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  11. I have played in a few high magic worlds, but I always get bored with them after a while. If everything is super-fantastic and magical all the time, it loses some of the magic, at least to me.

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  12. Low and high magic worlds need rules that are appropriate or at least adaptable to them. D&D is designed for "average" magic worlds (whatever that means), and is also not a very adaptable system unless you want to eradicate a bunch of spells etc. I find D&D to be a very poor system for low magic worlds.

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  13. I'm not a huge fan of high magic settings, but I like the idea if the GM can pull it off and keep it interesting. What system are you using?

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  14. I'm a fan of magic being a rarity. I've never read Dark Sun, I'll have to check it out.

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  15. Originally D&D 3 then 3.5 and now Pathfinder (with a foray into FATE along the way). I think the secret to high fantasy, which is a better term though it is a high magic (as in magic is potentially everywhere) setting as well, is that even though there are fantastic things like fish trees and water falls of snow and winking diamonds, people are still people. Which means they will knife you in a dark alleyway for the price of a sandwich even if there are flying ships and mothlion riders overhead.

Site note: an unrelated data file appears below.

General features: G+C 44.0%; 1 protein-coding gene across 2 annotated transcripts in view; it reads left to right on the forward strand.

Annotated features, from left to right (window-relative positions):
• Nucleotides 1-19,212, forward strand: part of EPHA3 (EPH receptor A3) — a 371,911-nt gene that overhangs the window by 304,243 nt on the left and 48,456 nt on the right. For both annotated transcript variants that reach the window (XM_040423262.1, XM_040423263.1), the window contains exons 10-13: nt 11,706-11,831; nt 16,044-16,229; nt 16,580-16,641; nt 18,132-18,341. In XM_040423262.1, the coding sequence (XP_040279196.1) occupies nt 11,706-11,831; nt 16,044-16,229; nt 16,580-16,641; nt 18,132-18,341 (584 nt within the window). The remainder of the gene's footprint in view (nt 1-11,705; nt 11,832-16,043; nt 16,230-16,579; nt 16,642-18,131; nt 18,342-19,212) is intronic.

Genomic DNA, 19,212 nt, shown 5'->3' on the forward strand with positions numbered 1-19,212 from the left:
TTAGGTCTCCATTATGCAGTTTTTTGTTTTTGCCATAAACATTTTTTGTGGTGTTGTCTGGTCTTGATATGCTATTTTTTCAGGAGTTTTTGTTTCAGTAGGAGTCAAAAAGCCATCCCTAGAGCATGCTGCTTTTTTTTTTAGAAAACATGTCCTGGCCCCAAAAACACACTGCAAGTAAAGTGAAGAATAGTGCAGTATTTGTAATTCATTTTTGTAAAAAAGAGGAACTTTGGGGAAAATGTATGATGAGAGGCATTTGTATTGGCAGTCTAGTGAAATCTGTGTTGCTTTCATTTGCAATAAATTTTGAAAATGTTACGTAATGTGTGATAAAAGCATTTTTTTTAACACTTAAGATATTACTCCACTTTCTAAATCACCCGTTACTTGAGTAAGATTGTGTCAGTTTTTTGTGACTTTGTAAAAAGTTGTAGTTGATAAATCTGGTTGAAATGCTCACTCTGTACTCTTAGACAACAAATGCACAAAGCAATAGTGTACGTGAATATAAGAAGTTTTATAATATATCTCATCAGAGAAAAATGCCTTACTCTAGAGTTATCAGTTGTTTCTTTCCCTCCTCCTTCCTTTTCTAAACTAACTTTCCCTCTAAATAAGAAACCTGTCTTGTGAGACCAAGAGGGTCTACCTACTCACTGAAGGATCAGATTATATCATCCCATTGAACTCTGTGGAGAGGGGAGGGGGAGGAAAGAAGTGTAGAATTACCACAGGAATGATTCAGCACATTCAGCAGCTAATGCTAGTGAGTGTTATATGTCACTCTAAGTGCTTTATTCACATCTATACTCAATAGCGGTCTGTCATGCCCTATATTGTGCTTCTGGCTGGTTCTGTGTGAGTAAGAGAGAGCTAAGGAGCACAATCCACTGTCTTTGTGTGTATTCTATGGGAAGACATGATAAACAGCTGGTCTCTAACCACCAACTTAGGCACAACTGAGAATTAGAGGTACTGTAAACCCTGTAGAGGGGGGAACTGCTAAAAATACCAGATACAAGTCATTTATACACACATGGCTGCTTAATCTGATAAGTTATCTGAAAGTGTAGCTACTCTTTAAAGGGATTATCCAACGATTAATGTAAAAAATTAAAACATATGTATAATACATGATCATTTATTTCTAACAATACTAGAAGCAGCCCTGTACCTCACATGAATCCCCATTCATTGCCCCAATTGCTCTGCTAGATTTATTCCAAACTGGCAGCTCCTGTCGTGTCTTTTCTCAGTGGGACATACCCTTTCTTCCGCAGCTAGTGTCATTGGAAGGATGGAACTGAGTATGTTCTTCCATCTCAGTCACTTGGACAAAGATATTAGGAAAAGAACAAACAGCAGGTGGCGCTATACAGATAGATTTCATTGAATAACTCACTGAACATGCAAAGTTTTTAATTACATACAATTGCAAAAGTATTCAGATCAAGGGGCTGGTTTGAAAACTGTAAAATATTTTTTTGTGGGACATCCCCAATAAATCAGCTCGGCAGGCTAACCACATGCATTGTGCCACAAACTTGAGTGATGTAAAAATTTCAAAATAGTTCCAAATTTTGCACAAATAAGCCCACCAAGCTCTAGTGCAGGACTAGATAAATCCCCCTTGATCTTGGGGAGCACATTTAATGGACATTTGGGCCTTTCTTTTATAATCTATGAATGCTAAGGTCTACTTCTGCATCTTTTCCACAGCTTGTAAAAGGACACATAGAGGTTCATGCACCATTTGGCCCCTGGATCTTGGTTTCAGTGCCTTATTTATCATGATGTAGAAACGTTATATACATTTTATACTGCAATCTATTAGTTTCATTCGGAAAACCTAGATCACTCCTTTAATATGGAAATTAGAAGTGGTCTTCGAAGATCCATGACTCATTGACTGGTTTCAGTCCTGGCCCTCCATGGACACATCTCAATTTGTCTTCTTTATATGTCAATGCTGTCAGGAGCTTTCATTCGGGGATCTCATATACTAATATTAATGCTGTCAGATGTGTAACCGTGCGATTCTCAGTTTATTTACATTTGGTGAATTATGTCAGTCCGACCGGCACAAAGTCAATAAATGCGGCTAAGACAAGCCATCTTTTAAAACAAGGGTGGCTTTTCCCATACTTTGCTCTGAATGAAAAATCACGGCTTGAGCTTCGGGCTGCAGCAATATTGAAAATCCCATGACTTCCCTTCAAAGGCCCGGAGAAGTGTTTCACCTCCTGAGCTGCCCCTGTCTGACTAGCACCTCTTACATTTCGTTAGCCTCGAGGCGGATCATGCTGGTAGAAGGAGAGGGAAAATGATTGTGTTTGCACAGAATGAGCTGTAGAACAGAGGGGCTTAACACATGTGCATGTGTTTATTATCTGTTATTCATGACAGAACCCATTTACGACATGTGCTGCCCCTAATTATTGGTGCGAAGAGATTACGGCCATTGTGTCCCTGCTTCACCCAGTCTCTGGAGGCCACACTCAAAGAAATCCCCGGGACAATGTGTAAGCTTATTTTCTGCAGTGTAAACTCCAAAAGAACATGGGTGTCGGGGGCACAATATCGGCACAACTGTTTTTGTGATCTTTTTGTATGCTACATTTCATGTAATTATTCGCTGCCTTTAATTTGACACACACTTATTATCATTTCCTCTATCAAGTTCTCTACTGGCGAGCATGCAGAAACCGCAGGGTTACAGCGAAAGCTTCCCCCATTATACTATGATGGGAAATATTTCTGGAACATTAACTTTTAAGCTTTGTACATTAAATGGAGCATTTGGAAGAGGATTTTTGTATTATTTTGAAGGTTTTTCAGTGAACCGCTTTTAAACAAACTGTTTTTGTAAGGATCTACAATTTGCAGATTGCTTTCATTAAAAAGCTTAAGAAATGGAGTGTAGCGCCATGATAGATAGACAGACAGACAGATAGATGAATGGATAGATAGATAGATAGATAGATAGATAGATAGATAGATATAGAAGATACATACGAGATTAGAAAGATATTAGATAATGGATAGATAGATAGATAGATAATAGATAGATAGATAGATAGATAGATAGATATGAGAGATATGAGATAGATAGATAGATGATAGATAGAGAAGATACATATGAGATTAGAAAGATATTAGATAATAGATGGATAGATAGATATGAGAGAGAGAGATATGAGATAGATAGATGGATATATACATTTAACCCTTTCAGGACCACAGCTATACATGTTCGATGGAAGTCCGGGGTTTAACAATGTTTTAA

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  16. Joe NelsonMarch 10, 2011

    I've played in both high magic and low magic settings, and am currently running two different games that use both to good effect.

    In my B/X game, magic had, at one time, been common, but was now mostly forgotten and scary. It's fairly easy to run as I have players who devour the older pulp fantasy stories where magic was always practiced by scary bald men in dark robes who cursed everyone they met and were often insane.

    In my Pathfinder game, however, magic is quite commonplace, with people not even flinching about little cantrips being cast. I chose this route for that game as two of my players wanted to try out spellcaster classes so I figured it would suit better to have more magic. It has worked like a charm because I've balanced it out with a lot of the major "civilized" areas enjoying a healthy dosage of magic, while the little towns and borderlands find it fearsome and potentially evil.

    As for magic items, I've never taken to 4e's ideal that magic items should be commonplace and without purpose. I always spend a couple extra minutes to write up a little backstory for each and every item, even a lowly +1 broadsword. I've got a whole text document devoted to these little one-or-two paragraph stories, so I can always toss one out whenever I need to.